INside Indiana Business recently shared that Indiana’s priority advanced manufacturing sector is expected to grow by 5-10%, according to a new workforce study from Conexus Indiana and Lightcast. The study also shows subsectors dealing with transportation equipment, chemical, and computer and electronic products could add 13,000 jobs by 2026.
The report sought to analyze job growth data in manufacturing and logistics, focusing on priority industries laid out in the Indiana Economic Development Corp.’s 5E vision. That plan seeks to bolster microelectronics, life sciences, advanced mobility and clean energy.
“Strengthening our advanced manufacturing and logistics industries has always been at the forefront of our work as a statewide organization, and for good reason: Manufacturing alone employed 533,877 Hoosiers and contributed $104 billion in Gross Regional Product (GRP) in 2022, making Indiana the most manufacturing intensive state in the nation,” Ryan Henderson, director of Innovation and Digital Transformation of Conexus Indiana, said in a news release. “When we reviewed the data, we saw trends in several industry sectors that could contribute significantly to the overall expected growth in Indiana’s advanced manufacturing and logistics industries.”
The report shows the state’s employment concentration, industry skill demand and advertised wages are competitive or better than other Midwestern states as well as being higher than the national average. Indiana’s advanced manufacturing industry averages $89,555 in total compensation and $67,988 for logistics.
Jobs expected to grow by 2026 include semiconductor processing technicians by 32%, biochemists/biophysicists by 22% and biological technicians and chemical engineers by 19%.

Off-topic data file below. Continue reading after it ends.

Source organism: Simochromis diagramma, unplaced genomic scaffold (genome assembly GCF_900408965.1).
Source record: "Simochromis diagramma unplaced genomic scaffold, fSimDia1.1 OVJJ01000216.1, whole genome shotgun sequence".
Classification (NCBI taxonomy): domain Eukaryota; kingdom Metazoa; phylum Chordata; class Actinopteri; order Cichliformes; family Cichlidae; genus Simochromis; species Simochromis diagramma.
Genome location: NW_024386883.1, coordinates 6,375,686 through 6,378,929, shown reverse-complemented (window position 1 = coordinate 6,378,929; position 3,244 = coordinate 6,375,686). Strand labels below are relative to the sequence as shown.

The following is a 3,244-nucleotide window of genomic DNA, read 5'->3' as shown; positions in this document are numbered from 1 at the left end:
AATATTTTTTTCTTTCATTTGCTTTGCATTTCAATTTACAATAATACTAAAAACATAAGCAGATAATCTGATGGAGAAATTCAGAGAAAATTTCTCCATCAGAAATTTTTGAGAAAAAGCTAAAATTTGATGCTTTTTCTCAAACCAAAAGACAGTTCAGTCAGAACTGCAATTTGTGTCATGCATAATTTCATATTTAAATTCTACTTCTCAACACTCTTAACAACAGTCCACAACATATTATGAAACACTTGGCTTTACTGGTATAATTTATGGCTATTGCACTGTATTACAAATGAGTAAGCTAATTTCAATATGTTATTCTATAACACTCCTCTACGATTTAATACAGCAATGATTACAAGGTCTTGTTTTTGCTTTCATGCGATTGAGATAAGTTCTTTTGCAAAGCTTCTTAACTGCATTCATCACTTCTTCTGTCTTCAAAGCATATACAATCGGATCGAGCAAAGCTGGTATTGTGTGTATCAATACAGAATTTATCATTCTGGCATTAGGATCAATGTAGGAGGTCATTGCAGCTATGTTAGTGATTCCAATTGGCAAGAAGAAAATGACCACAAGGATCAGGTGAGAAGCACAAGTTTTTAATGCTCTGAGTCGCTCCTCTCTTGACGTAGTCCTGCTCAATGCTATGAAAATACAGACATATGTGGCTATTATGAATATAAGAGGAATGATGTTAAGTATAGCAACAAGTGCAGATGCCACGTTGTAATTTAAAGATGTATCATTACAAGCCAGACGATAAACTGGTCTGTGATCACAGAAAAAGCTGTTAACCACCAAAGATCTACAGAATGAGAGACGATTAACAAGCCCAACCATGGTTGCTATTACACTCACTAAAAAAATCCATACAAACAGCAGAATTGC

Initiatives listed as positioning the state to succeed in these industries are Purdue University’s 2022 launch of its Semiconductor Degrees program, the State of Indiana’s Manufacturing Readiness Grants program and employers upskilling workers for Industry 4.0 technology adoption.
The report also gives a number of recommendations to continue to increase its growth, including drawing in Gen Z talent and continuing to be a leader in transportation equipment manufacturing.
“These advanced manufacturing and logistics careers will enable the growth of Indiana’s future-focused industries,” said Tony Denhart, vice president of workforce and talent for the IEDC. “Indiana is perfectly positioned to support the economy of the future because of our rich history in manufacturing, our talent pipeline, our workforce training partners and our strong communities. We’re seeing significant and fast growth in industries like semiconductors and electric vehicle batteries because of the bold initiatives our state is undertaking to ensure we are competing to win.”